Romnesia!

Fight disinformation: Sign up for the free Mother Jones Daily newsletter and follow the news that matters.

On Friday, President Barack Obama launched a new attack on his opponent, charging that the Republican presidential case suffers from “Romnesia.” From an Obama campaign press release:

Romnesia [Rom-nee-zhuh] Noun—a condition affecting Mitt Romney, who has shifted his positions from “severely conservative” to “severely kidding”—conveniently forgetting the conservative promises he’s made over the past six years that he’s been running for president.

At a grassroots event today in Virginia, President Obama reminded voters that with just weeks before the election, Romney has come down with a case of “Romnesia” because he is now forgetting what his own positions are on issues important to women and their families—like refusing to say whether or not he’d sign a bill that helps women fight back when they don’t get equal pay for equal work, supporting legislation that would let your employer deny women coverage for contraceptive care, and saying that he’d be “delighted” to sign a law outlawing a woman’s right to choose in all cases.

Romnesia—several months ago our David Corn deployed the same term in an article headlined, “A Case of Romnesia“:

Mitt Romney has a history problem.

It’s not only that past events and stances—say, his implementation of an Obamacare-like reform in Massachusetts, or his 1994 call for “full equality” for gay and lesbians—undermine his current efforts by calling into question his political integrity. Romney often distorts—or is detached from—significant realities of his personal past.

Corn, who described several instances of Romnesia in that piece, may not have been the first to coin the term, but he was an early adopter. You can watch the president embrace this diagnosis here: 

A BETTER WAY TO DO THIS?

We have an ambitious $350,000 online fundraising goal this month and we can't afford to come up short. But when a reader recently asked how being a nonprofit makes Mother Jones different from other news organizations, we realized we needed to lay this out better: Because "in absolutely every way" is essentially the answer.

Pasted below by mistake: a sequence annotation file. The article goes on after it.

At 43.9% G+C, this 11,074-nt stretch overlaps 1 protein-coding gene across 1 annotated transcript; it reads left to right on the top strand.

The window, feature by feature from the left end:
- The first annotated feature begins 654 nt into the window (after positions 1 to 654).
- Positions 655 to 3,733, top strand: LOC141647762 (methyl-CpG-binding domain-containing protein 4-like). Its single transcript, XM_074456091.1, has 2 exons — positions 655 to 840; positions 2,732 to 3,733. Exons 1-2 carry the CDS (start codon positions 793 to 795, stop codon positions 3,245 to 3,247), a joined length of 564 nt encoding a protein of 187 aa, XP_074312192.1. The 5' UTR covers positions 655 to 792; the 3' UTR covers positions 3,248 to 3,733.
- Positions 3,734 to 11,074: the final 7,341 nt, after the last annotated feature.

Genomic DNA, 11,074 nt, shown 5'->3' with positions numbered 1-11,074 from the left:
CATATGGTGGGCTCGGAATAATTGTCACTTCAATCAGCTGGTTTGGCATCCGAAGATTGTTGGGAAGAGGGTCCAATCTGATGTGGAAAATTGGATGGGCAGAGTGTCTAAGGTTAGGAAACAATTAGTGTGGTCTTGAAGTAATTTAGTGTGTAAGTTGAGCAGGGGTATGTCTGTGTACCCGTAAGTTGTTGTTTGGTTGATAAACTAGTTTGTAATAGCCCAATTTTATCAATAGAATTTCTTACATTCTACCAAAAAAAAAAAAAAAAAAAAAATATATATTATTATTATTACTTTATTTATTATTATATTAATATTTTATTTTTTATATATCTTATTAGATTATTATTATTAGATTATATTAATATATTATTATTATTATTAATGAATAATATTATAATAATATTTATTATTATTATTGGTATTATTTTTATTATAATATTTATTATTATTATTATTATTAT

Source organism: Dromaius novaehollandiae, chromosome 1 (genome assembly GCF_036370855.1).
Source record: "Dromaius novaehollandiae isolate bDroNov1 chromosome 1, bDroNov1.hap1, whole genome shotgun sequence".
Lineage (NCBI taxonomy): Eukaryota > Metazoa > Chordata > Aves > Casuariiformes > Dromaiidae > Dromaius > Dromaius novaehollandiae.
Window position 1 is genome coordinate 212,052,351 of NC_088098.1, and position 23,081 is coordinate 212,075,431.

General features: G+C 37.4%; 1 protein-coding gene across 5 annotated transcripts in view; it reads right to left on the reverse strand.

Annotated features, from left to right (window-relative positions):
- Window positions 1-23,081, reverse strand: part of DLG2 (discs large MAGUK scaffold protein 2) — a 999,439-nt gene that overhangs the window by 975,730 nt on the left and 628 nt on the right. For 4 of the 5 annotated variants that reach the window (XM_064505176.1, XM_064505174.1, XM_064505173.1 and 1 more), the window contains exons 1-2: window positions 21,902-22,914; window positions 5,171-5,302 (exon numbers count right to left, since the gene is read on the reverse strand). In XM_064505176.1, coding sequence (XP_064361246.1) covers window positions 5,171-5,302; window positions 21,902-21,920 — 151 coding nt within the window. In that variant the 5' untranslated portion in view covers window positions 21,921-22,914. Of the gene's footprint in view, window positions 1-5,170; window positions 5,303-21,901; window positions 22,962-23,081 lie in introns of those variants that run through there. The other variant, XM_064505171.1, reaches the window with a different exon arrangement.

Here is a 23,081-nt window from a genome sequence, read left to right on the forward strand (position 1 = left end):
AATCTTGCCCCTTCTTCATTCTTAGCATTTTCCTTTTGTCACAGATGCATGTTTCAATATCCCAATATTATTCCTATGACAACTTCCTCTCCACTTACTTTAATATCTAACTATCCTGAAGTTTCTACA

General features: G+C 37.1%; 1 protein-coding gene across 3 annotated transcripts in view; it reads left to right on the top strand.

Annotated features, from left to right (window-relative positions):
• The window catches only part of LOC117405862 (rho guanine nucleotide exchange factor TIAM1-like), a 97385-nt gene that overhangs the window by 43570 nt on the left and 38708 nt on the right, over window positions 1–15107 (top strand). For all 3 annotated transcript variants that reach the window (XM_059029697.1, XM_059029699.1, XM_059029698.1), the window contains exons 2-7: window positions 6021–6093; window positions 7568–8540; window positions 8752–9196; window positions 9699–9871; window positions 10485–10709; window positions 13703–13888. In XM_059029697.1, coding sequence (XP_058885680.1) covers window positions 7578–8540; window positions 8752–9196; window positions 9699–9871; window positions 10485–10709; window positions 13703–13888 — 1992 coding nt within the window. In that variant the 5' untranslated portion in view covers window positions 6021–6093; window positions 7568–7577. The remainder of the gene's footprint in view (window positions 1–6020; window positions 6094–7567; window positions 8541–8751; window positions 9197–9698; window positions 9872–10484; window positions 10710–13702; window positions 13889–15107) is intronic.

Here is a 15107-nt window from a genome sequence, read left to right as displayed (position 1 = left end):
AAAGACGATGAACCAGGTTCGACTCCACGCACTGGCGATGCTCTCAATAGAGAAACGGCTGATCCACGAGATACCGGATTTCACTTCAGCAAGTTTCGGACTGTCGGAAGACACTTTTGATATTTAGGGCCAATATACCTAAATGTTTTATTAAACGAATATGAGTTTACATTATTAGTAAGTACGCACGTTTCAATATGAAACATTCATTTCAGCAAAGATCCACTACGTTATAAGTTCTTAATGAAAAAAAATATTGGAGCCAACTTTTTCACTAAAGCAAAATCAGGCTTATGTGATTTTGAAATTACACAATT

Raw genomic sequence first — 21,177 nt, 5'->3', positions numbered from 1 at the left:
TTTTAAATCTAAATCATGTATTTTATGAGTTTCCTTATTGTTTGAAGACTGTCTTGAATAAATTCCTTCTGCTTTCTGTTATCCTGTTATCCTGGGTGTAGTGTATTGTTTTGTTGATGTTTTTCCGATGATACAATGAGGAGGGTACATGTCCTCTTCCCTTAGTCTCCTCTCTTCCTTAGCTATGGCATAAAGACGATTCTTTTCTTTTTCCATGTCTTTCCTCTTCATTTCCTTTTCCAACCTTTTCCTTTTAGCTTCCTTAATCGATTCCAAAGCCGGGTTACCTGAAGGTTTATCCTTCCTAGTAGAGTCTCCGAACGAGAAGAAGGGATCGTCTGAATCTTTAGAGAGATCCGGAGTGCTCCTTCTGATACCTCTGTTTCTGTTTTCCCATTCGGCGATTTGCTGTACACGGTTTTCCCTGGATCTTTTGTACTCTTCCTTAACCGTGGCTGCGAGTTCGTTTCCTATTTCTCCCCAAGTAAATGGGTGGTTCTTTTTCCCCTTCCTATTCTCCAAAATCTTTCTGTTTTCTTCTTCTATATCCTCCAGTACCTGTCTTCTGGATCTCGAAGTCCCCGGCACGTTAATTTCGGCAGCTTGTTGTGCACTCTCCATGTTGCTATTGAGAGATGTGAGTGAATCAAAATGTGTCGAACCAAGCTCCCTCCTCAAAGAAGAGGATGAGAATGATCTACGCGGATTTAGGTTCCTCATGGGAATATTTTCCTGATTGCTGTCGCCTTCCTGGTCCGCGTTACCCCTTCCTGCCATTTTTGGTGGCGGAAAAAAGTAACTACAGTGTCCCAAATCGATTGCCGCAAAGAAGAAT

So we tried to explain why your year-end donations are so essential, and we'd like your help refining our pitch about what make Mother Jones valuable and worth reading to you.

We'd also like your support of our journalism with a year-end donation if you can right now—all online gifts will be doubled until we hit our $350,000 goal thanks to an incredibly generous donor's matching gift pledge.

payment methods

A BETTER WAY TO DO THIS?

We have an ambitious $350,000 online fundraising goal this month and we can't afford to come up short. But when a reader recently asked how being a nonprofit makes Mother Jones different from other news organizations, we realized we needed to lay this out better: Because "in absolutely every way" is essentially the answer.

So we tried to explain why your year-end donations are so essential, and we'd like your help refining our pitch about what make Mother Jones valuable and worth reading to you.

We'd also like your support of our journalism with a year-end donation if you can right now—all online gifts will be doubled until we hit our $350,000 goal thanks to an incredibly generous donor's matching gift pledge.

payment methods

We Recommend

Latest

Sign up for our free newsletter

Subscribe to the Mother Jones Daily to have our top stories delivered directly to your inbox.

Get our award-winning magazine

Save big on a full year of investigations, ideas, and insights.

Subscribe

Support our journalism

Help Mother Jones' reporters dig deep with a tax-deductible donation.

Donate